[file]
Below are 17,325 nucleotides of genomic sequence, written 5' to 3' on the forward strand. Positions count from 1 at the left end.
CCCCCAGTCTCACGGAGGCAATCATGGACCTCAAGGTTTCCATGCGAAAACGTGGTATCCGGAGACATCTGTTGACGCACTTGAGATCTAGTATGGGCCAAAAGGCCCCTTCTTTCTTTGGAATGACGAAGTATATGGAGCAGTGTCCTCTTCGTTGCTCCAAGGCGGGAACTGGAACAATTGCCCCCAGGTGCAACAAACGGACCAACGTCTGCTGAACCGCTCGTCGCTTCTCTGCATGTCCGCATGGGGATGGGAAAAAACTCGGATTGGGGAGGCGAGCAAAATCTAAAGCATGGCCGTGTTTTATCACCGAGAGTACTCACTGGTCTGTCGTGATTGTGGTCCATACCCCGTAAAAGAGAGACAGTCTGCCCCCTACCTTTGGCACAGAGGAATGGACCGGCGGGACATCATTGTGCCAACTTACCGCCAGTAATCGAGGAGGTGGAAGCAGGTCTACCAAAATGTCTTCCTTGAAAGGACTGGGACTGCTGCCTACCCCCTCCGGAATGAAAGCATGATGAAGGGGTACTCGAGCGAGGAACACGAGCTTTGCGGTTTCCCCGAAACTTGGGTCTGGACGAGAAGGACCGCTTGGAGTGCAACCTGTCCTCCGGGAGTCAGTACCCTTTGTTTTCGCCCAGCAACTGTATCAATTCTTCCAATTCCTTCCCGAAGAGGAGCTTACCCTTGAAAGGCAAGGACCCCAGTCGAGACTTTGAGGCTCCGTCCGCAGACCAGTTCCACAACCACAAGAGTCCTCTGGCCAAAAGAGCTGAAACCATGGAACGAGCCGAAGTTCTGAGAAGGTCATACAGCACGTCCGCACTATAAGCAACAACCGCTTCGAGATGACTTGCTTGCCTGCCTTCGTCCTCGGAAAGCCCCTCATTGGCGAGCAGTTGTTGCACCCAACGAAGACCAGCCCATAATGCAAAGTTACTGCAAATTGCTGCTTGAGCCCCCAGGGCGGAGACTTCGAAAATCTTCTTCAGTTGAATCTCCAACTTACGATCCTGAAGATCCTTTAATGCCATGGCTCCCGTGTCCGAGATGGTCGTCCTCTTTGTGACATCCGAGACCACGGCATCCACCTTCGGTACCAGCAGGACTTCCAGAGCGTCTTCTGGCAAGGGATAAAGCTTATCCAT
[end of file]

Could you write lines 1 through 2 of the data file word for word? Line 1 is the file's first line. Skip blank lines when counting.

Below are 17,325 nucleotides of genomic sequence, written 5' to 3' on the forward strand. Positions count from 1 at the left end.
CCCCCAGTCTCACGGAGGCAATCATGGACCTCAAGGTTTCCATGCGAAAACGTGGTATCCGGAGACATCTGTTGACGCACTTGAGATCTAGTATGGGCCAAAAGGCCCCTTCTTTCTTTGGAATGACGAAGTATATGGAGCAGTGTCCTCTTCGTTGCTCCAAGGCGGGAACTGGAACAATTGCCCCCAGGTGCAACAAACGGACCAACGTCTGCTGAACCGCTCGTCGCTTCTCTGCATGTCCGCATGGGGATGGGAAAAAACTCGGATTGGGGAGGCGAGCAAAATCTAAAGCATGGCCGTGTTTTATCACCGAGAGTACTCACTGGTCTGTCGTGATTGTGGTCCATACCCCGTAAAAGAGAGACAGTCTGCCCCCTACCTTTGGCACAGAGGAATGGACCGGCGGGACATCATTGTGCCAACTTACCGCCAGTAATCGAGGAGGTGGAAGCAGGTCTACCAAAATGTCTTCCTTGAAAGGACTGGGACTGCTGCCTACCCCCTCCGGAATGAAAGCATGATGAAGGGGTACTCGAGCGAGGAACACGAGCTTTGCGGTTTCCCCGAAACTTGGGTCTGGACGAGAAGGACCGCTTGGAGTGCAACCTGTCCTCCGGGAGTCAGTACCCTTTGTTTTCGCCCAGCAACTGTATCAATTCTTCCAATTCCTTCCCGAAGAGGAGCTTACCCTTGAAAGGCAAGGACCCCAGTCGAGACTTTGAGGCTCCGTCCGCAGACCAGTTCCACAACCACAAGAGTCCTCTGGCCAAAAGAGCTGAAACCATGGAACGAGCCGAAGTTCTGAGAAGGTCATACAGCACGTCCGCACTATAAGCAACAACCGCTTCGAGATGACTTGCTTGCCTGCCTTCGTCCTCGGAAAGCCCCTCATTGGCGAGCAGTTGTTGCACCCAACGAAGACCAGCCCATAATGCAAAGTTACTGCAAATTGCTGCTTGAGCCCCCAGGGCGGAGACTTCGAAAATCTTCTTCAGTTGAATCTCCAACTTACGATCCTGAAGATCCTTTAATGCCATGGCTCCCGTGTCCGAGATGGTCGTCCTCTTTGTGACATCCGAGACCACGGCATCCACCTTCGGTACCAGCAGGACTTCCAGAGCGTCTTCTGGCAAGGGATAAAGCTTATCCAT